Charges have been made that a “culture of cover-up,” leading to the quashing of several dashcam videos proving police misconduct, has sparked months of street protests in Chicago and even led to the firing of an investigator of the city’s Independent Police Review Authority.
As the city on Lake Michigan remains engulfed in controversy over dashcam footage of the 2014 police-involved shooting of 17-year-old teenager Laquan McDonald, other videos of police shootings are dripping out one at a time, revealing similarly questionable incidents.
On January 14, for instance, the city finally released the video of the death of Cedrick Chatman, a 17-year-old carjacking suspect who was shot by the CPD in 2013.
According to the written reports, Chatman was shot by officers after pointing what they thought was a gun. It turned out to be a black cell phone case.
Last week’s release of that video brought protesters to an annual breakfast dedicated to the first black mayor of the city, an event that is usually well attended and harmoniously supported by Chicago’s African-American community.
But in 2013, the original independent investigator in the case, Lorenzo Davis, ruled the shooting unjustified and that the officer involved, Kevin Fry, violated department procedures.
Describing what he saw on the video, Davis said:
I pay most attention to Officer Fry. Mr. Chatman is simply trying to get away. He’s running as fast as he can away from the officers. Officer (Lou) Toth is right behind him; he’s doing the right thing. He’s pursuing him. He’s trying to capture him, while Officer Fry, on the other hand, has both of his hands on his weapon. He is in a shooter’s position. He is looking for a clear shot.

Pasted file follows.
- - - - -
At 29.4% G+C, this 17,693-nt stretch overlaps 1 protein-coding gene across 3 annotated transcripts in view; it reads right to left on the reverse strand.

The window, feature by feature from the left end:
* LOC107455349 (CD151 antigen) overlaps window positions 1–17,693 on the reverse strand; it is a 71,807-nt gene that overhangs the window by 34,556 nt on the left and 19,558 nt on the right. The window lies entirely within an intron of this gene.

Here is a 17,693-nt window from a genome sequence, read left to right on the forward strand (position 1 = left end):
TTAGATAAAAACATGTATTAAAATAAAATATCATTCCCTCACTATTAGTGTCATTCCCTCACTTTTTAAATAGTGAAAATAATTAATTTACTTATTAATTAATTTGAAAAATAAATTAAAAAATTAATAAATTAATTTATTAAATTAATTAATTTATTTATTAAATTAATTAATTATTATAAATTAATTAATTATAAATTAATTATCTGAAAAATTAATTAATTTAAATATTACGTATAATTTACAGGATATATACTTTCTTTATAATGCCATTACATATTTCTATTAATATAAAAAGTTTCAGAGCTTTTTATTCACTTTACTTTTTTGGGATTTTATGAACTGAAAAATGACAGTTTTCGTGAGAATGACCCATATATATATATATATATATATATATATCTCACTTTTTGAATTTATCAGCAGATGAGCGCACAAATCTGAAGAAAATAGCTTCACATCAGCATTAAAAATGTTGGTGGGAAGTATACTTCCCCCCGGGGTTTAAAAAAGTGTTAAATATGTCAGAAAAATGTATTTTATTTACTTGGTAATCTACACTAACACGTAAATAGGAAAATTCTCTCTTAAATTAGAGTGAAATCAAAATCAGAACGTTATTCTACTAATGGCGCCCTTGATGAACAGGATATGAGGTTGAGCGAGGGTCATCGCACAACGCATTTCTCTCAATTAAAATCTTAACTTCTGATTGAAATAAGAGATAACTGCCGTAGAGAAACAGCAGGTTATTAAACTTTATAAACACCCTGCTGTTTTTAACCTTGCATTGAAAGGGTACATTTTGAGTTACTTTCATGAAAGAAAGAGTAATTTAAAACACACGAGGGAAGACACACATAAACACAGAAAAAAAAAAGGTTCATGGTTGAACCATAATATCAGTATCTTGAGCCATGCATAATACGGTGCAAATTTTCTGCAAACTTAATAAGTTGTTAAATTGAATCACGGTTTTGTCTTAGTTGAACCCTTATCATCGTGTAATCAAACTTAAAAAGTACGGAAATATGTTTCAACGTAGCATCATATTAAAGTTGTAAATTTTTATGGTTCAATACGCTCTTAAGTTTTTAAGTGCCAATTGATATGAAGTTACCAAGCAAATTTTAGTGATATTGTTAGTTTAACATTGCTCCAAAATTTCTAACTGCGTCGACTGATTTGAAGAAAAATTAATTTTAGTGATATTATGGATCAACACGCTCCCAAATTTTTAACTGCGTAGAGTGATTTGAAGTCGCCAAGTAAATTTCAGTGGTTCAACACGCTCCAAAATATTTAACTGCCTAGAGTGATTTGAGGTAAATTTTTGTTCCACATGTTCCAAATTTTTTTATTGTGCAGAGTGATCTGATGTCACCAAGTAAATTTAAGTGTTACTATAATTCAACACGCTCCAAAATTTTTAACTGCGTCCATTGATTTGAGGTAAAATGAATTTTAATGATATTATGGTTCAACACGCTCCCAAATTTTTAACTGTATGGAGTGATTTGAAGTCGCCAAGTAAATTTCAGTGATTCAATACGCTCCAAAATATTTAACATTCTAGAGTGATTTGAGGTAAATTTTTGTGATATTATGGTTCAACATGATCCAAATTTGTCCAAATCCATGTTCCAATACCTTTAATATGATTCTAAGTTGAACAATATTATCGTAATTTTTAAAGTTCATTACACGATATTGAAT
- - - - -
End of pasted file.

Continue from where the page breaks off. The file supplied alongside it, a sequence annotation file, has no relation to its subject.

But after he delivered his ruling, Davis says officials began pressuring him to alter his decision to conform to police accounts, and just after his ruling he was fired.
“I was fired not just for that case but for several cases including officer involved shooting cases and other excessive force cases,” Davis said. “But I refused to change my findings in a number of cases. That was simply the last one.”
Just as the department hoped, Davis’s replacement dutifully reclassified the incident as a justified shooting.
Torreya Hamilton, Davis’s attorney, has called the whole thing proof of rampant corruption.
The release of the McDonald video, Hamilton said, was a “perfect storm of exposure,” revealing the corruption. “It was very difficult given the timing of things for our leaders to deny that there was a coverup,” she insisted.
Michael Oppenheimer, the attorney for the family of another man shot by police, said that if police in the city become used to the fact that their dashcam videos will no longer be hidden behind a “culture of covering up,” it may make them properly observe department policy.
Follow Warner Todd Huston on Twitter @warnerthuston, or email the author at firstname.lastname@example.org.